3. Confirm hotel and transportation arrangements for out-of-town VIPs and send their itineraries.

  4. Schedule helpers such as registration desk volunteers, greeters, clean-up crews.

  5. Make direction and welcome signs

  6. Ramp up publicity (issue press releases, announce a logo design contest, stage pre-race trials on the river, offer familiarization trips for the press.  Select a news-worthy element for press releases; consider making them bilingual to increase your reach.

Details, such as confirming this floating dock in
the Dia del Rio race, help bring it all together.

2-weeks in advance

  1. Send all VIPs a briefing package including the entire guest list with biographies and schedule.

  2. Re-confirm the schedule for everyone who be delivering anything to the event, and the media.

  3. Rehearse with the MC to make sure he/she is ready to properly introduce each person/activity

  4. Prepare your event kit with office and other supplies that will be needed, tools, etc.

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This flyer is for a river-themed community fundraising
event involving kayaking. For those not ready to plan
a full festival, smaller events are also excellent ways
to celebrate your local river.

1 month in advance

  1. Prepare registration desk materials such as the schedule of events, sign-in sheets, welcome gifts for children, etc. Sign in sheet should include where people have traveled from. Demonstrable success at putting "heads in beds" is the essential criteria for receiving hotel and motel tax funding for your follow-up event.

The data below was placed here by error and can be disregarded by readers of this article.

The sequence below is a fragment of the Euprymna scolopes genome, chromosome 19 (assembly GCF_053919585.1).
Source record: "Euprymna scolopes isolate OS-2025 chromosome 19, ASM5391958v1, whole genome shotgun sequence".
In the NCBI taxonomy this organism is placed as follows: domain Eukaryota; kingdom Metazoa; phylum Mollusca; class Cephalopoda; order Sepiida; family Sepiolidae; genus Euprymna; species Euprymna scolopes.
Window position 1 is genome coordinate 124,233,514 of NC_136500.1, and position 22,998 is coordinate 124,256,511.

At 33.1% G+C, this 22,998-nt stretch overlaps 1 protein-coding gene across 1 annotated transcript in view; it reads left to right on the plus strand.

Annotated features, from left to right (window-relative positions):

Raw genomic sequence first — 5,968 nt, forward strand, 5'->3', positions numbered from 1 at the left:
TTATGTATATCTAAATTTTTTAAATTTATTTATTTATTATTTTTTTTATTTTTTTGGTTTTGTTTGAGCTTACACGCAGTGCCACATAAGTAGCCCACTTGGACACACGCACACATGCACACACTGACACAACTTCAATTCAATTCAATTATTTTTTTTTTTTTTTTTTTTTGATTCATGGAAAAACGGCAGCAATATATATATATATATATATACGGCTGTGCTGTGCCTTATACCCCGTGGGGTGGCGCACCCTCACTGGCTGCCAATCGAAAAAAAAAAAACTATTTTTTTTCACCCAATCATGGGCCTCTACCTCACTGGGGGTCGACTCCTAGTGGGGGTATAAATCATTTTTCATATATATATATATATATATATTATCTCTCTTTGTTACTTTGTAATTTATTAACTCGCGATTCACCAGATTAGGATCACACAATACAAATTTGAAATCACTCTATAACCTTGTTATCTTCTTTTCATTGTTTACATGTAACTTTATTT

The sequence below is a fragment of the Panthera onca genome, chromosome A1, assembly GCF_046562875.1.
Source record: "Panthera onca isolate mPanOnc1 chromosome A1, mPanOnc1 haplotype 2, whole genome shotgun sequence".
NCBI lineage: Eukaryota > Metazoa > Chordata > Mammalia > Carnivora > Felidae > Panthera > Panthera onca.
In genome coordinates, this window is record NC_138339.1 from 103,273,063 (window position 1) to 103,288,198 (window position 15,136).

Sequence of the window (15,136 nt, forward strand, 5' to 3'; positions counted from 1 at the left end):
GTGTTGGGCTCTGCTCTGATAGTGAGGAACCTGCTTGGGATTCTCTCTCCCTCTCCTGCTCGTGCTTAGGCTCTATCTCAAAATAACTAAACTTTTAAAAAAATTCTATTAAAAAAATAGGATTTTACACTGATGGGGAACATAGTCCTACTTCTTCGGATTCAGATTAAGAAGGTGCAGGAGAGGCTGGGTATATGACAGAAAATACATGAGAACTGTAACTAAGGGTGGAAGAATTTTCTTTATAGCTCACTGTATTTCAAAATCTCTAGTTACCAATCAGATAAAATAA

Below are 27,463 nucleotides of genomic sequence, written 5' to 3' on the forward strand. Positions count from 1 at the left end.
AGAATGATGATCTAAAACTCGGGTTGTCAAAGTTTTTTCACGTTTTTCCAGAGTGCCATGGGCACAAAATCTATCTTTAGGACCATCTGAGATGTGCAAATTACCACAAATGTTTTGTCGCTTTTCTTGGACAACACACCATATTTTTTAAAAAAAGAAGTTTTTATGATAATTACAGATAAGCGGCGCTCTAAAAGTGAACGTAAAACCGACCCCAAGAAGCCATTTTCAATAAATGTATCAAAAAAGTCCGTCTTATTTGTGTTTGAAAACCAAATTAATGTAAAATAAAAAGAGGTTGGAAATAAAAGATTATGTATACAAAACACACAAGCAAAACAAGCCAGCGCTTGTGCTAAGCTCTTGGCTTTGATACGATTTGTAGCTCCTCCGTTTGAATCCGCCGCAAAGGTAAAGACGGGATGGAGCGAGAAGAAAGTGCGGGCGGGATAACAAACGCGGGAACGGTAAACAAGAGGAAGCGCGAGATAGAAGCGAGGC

2. Count your RSVPs, adjust publicity plans accordingly.

  3. Finalize details with vendors.  Make sure they comply with city/county licensing and permit requirements.

  4. Make a list of phone numbers and contacts in both English and Spanish for all emergency responders

  5. Write speeches and introductions, and get them approved.

  6. Create a schedule outlining all deliveries, cues, and timing for the event.

  7. Do you have enough signage?  If your festival access is off the beaten track, which is often the case on the Rio Grande for example, plan to make roadside signs for placement the morning of your event, or one day prior to the event. Consider email maps with directions to all participants.

“We all live downstream!”


  1. Leave early and bring help - no matter how well you prepared, there will be last minute issues.

  2. Place signs leading to the event if you didn’t do so the day prior.

  3. Meet your event team onsite to go over pending logistical issues, discuss the schedule, and send everyone to their stations with everything they need.

  4. Set up event venue and conduct sound and equipment checks.

  5. Set up registration and make sure greeters are there before any early birds.

  6. Enjoy your success!!

  7. As people leave, have your event team ask guests and presenters what they thought, what they liked best, and what you could improve next year.

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Rio Grande Plaza, One South Main Avenue, 14th Floor, Laredo, TX 78040-5935 USA | (956) 209-1879 | Eric Ellman, Executive Director, Eric@BigRiverFoundation.org
Sueños del Río, Cerca del Puente, Boquete, Chiriqui, Panama | (507) 6966-2691 | Stephen Kaczor, Chairman, Steve@BigRiverFoundation.org